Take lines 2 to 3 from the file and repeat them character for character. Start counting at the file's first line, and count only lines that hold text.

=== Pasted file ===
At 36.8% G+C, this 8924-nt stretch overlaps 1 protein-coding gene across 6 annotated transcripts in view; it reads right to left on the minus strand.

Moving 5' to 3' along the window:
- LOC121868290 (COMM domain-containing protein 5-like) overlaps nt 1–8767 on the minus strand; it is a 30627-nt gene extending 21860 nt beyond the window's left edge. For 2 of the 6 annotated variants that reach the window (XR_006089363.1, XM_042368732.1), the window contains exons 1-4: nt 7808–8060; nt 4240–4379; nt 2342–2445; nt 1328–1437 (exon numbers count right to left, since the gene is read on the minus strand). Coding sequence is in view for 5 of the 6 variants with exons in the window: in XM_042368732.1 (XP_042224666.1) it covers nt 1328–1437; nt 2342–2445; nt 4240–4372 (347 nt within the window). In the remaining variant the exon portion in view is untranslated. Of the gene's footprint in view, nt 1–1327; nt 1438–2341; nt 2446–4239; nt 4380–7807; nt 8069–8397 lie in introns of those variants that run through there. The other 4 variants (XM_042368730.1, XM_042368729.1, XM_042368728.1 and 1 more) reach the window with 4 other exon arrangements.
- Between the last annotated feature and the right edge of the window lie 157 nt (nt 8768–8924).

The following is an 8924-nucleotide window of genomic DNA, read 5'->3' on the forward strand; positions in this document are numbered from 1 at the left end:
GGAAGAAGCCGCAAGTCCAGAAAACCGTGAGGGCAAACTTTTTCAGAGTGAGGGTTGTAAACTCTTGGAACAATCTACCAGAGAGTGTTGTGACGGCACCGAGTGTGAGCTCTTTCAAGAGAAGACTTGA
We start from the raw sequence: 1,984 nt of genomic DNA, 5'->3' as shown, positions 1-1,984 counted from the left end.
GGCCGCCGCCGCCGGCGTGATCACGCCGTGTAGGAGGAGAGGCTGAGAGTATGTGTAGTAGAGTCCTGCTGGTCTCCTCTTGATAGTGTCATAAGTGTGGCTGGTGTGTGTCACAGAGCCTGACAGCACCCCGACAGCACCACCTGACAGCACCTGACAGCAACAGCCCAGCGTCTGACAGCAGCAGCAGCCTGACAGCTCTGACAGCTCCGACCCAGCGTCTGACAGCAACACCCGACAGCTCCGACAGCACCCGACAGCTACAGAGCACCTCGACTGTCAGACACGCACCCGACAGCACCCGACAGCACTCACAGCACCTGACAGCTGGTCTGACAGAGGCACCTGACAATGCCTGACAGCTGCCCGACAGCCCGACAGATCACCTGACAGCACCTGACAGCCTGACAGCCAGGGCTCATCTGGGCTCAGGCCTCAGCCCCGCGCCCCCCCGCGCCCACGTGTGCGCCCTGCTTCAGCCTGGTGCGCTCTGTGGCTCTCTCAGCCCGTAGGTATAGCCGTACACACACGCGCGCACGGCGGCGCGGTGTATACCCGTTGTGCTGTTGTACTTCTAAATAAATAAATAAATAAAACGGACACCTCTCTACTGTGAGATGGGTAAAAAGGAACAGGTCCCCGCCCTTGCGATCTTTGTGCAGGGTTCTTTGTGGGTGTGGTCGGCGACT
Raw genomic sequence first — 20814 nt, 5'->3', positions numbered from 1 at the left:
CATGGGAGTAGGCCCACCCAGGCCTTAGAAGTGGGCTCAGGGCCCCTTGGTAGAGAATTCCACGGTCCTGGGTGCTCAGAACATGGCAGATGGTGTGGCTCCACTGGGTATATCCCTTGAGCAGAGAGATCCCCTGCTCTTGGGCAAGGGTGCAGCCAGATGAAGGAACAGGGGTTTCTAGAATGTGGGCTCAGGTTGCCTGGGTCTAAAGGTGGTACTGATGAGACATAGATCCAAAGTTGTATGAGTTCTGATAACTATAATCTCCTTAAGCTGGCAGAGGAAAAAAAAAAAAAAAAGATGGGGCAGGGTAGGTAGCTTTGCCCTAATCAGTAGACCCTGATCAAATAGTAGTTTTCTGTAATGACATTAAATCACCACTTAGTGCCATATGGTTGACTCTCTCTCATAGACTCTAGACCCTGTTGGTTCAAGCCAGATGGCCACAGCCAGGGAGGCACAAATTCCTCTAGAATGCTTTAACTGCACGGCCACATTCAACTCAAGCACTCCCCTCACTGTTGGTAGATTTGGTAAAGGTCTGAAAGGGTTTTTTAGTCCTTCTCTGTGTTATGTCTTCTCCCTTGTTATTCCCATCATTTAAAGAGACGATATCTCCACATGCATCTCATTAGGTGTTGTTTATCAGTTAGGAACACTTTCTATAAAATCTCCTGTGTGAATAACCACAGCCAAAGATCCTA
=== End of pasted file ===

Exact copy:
Moving 5' to 3' along the window:
- LOC121868290 (COMM domain-containing protein 5-like) overlaps nt 1–8767 on the minus strand; it is a 30627-nt gene extending 21860 nt beyond the window's left edge. For 2 of the 6 annotated variants that reach the window (XR_006089363.1, XM_042368732.1), the window contains exons 1-4: nt 7808–8060; nt 4240–4379; nt 2342–2445; nt 1328–1437 (exon numbers count right to left, since the gene is read on the minus strand). Coding sequence is in view for 5 of the 6 variants with exons in the window: in XM_042368732.1 (XP_042224666.1) it covers nt 1328–1437; nt 2342–2445; nt 4240–4372 (347 nt within the window). In the remaining variant the exon portion in view is untranslated. Of the gene's footprint in view, nt 1–1327; nt 1438–2341; nt 2446–4239; nt 4380–7807; nt 8069–8397 lie in introns of those variants that run through there. The other 4 variants (XM_042368730.1, XM_042368729.1, XM_042368728.1 and 1 more) reach the window with 4 other exon arrangements.